EXAMPLE 24

To a solution of N-methylpyrrole (0.217 g, 2.68 mmol) in THF (5 ml) at −78° C. was added BuLi (2.5M, 1.08 ml). The solution was warmed to room temperature over 2 hours and then added via cannula to a flask containing MgCl2 (0.38 g, 4.02 mmol) and THF (5 mL) at room temperature. After 1 hour at room temperature, a solution of 4″-deoxy-4″-oxo-9-deoxo-9a-aza-9a-methyl-9a-homoerythromycin A (0.200 g, 0.268 mmol) in THF (2 mL) was introduced and stirring was continued at room temperature for 45 minutes. The reaction mixture was diluted with a saturated aqueous solution of sodium bicarbonate (50 mL) and EtOAc (50 mL). After separation, the aqueous layer was washed with EtOAc (3×50 mL). The combined organic extracts were washed with a saturated aqueous solution of sodium bicarbonate (50 mL) and brine (50 mL), dried over Na2SO4 and concentrated under vacuum. Silica gel chromatography with MeOH—CH2Cl2—NH4OH (1:98:1 to 8:91:1) afforded 0.032 g (14% yield) of the compound of formula 7 wherein R is 1-methyl-2-pyrrolyl: MS: 829 (API).

EXAMPLE 25

To a solution of N-methylimidazole (0.440 g, 5.36 mmol) in THF (5 ml) at −78° C. was added BuLi (2.5M, 2.15 ml). The solution was warmed to room temperature over 1 hour and then added via cannula to a flask containing MgCl2 (0.6374 g, 6.69 mmol) and THF (5 mL) at room temperature. After 2 hours at room temperature, a solution of 4″-deoxy-4″-oxo-9-deoxo-9a-aza-9a-methyl-9a-homoerythromycin A (0.200 g, 0.268 mmol) in DME (2 mL) was introduced and stirring was continued at room temperature for 45 minutes. The reaction mixture was diluted with a saturated aqueous solution of sodium bicarbonate (50 mL) and EtOAc (50 mL). After separation, the aqueous layer was washed with EtOAc (3×50 mL). The combined organic extracts were washed with a saturated aqueous solution of sodium bicarbonate (50 mL) and brine (50 mL), dried over Na2SO4 and concentrated under vacuum. Silica gel chromatography with MeOH—CH2Cl2—NH4OH (1:98:1 to 8:91:1) afforded 0.042 g (19% yield) of the compound of formula 7 wherein R is 1-methyl-2-imidazolyl: MS: 830 (API).

EXAMPLE 26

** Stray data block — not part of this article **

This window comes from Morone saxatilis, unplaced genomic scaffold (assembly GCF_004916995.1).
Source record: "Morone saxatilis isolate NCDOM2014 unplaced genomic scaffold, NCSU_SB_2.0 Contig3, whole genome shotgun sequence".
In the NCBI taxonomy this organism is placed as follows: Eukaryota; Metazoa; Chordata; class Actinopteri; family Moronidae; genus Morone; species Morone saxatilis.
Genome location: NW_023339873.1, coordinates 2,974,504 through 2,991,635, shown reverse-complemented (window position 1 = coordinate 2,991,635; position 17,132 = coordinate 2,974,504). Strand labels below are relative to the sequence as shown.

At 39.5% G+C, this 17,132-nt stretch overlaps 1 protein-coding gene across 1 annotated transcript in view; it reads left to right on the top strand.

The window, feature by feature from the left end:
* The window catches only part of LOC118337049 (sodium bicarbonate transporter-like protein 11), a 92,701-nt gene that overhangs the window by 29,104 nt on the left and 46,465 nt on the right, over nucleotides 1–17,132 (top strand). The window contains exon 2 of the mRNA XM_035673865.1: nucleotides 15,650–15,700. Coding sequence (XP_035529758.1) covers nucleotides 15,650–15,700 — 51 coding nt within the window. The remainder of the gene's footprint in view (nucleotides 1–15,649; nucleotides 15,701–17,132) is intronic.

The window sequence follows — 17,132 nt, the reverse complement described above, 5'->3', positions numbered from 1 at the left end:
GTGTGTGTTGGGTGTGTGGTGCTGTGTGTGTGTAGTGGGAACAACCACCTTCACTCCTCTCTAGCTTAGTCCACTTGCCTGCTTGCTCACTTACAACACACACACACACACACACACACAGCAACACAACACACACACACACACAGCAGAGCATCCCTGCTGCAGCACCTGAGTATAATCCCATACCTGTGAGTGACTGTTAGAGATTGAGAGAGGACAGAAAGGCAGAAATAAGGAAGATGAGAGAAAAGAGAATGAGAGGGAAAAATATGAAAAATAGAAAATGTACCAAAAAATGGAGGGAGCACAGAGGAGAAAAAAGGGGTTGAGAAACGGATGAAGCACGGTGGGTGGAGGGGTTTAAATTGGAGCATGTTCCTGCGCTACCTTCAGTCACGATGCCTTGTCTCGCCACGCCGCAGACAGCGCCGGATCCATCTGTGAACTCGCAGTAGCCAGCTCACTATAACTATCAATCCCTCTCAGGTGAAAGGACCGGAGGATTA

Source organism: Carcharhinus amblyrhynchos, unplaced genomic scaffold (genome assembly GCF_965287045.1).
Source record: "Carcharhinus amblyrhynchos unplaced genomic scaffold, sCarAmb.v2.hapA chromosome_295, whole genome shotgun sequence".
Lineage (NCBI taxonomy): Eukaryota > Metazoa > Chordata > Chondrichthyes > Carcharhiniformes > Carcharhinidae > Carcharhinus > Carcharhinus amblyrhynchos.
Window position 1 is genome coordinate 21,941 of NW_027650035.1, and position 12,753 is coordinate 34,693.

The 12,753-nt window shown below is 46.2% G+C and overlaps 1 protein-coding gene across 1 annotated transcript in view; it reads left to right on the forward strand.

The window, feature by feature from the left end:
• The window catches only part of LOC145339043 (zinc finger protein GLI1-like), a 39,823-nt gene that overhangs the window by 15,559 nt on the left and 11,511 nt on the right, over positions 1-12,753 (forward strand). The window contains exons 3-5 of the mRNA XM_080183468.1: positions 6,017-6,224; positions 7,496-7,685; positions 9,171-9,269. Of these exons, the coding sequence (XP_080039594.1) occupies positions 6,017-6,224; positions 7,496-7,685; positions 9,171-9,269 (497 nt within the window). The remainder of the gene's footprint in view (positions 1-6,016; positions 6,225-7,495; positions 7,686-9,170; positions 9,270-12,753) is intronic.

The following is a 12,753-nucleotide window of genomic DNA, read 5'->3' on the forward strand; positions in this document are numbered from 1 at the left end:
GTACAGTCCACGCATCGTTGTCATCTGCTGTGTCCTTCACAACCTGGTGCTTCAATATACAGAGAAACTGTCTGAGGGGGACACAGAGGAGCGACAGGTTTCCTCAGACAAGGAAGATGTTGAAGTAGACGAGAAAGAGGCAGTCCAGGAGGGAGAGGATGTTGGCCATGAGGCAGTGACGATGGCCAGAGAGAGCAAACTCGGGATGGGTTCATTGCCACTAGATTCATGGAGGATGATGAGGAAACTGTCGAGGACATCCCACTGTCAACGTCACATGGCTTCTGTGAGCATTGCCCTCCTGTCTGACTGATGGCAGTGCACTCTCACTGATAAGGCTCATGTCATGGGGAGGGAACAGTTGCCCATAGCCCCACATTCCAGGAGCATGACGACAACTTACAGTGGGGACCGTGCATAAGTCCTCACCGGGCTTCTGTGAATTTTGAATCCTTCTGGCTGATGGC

To a solution of an unpurified sample of the compound prepared in Example 20 (0.3609) in isopropanol (40 mL) was added platinum oxide (0.076 g, 0.335 mmol). The reaction vessel was flushed and filled with hydrogen (50 psi) and shaken at room temperature for 24 hours. Filtration of an aliquot of the reaction mixture through Celite™ and concentration under vacuum afforded the compound of formula 7 wherein R is 3-dimethylamino-1-propenyl: MS: 833 (API).

EXAMPLE 27

Platinum oxide (0.076 g, 0.335 mmol) was added to solution remaining from Example 26 and the reaction vessel was flushed and filled with hydrogen (50 psi) and shaken at room temperature for 96 hours. The reaction mixture was filtered through Celite™ and concentrated under vacuum. Silica gel chromatography with MeOH—CH2Cl2—NH4OH (1:98:1 to 8:91:1) afforded 0.027 g (5% yield) of the compound of formula 7 wherein R is 3-dimethylaminopropyl: MS: 835 (API).

EXAMPLE 28

To a solution of an unpurified sample of the compound prepared in Example 19 (0.400 g) in isopropanol (40 mL) was added platinum oxide (0.076 g, 0.335 mmol). The reaction vessel was flushed and filled with hydrogen (50 psi) and shaken at room temperature for 24 hours. Filtration of an aliquot of the reaction mixture through Celite™ and concentration under vacuum afforded the compound of formula 7 wherein R is 3-methoxy-1-propenyl: MS: 819 (API).

EXAMPLE 29

Platinum oxide (0.076 g, 0.335 mmol) was added to solution remaining from Example 26 and the reaction vessel was flushed and filled with hydrogen (50 psi) and shaken at room temperature for 96 hours. The reaction mixture was filtered through Celite and concentration under vacuum. Silica gel chromatography with MeOH—CH2Cl2—NH4OH (1:98:1 to 8:91:1) afforded 0.119 g (21% yield) of the compound of formula 7 wherein R is 3-methoxypropyl: MS: 822 (API).

EXAMPLE 30

To a flask containing MgB2.OEt2 (2.28 g, 8.84 mmol) in DME (5 mL) at 0° C. was added propynyllithium (1.865 g, 8.03 mmol). After 6 hours at 0° C., a solution of 4″-deoxy-4″-oxo-9deoxo-9a-aza-9a-methyl-9a-homoerythromycin A (0.300 g, 0.402 mmol) in DME (2 mL) was introduced and stirring was continued at 0° C. for 1 hour, then at room temperature for 0.5 hour. The reaction mixture was diluted with a saturated aqueous solution of sodium bicarbonate (75 mL) and EtOAc (75 mL). After separation, the aqueous layer was washed with EtOAc (3×75 mL). The combined organic extracts were washed with a saturated aqueous solution of sodium bicarbonate (75 mL) and brine (75 mL), dried over Na2SO4 and concentrated under vacuum. Silica gel chromatography with MeOH—CH2Cl2—NH4OH (1:98:1 to 8:91:1) afforded 0.099 g (31% yield) of the compound of formula 7 wherein R is 1-propynyl as a mixture of isomers: MS: 788 (API).

EXAMPLE 31